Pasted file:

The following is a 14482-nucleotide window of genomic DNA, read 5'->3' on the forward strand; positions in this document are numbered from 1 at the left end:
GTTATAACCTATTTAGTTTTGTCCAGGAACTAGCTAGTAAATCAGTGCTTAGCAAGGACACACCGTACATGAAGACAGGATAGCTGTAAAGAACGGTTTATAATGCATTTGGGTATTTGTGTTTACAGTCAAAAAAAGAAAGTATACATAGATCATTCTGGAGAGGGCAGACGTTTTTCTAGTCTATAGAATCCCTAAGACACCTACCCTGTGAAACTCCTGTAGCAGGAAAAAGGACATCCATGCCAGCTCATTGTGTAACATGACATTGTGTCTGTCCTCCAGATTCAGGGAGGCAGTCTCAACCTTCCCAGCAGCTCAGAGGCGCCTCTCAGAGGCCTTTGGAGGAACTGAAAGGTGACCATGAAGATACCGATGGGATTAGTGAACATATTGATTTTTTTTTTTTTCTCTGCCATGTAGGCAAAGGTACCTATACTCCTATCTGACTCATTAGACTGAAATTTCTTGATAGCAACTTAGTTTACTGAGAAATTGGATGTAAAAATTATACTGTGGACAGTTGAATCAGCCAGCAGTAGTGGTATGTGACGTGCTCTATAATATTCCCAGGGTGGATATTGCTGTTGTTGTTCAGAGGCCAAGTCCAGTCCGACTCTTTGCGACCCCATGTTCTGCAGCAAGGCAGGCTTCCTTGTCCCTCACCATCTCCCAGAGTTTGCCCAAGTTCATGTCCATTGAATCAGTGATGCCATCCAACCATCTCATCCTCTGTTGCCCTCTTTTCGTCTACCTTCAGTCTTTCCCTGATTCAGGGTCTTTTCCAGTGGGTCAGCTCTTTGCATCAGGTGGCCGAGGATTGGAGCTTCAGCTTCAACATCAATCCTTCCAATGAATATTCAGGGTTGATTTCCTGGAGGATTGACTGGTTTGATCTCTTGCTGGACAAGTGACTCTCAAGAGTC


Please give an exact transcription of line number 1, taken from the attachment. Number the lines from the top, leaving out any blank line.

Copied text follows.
The following is a 14482-nucleotide window of genomic DNA, read 5'->3' on the forward strand; positions in this document are numbered from 1 at the left end: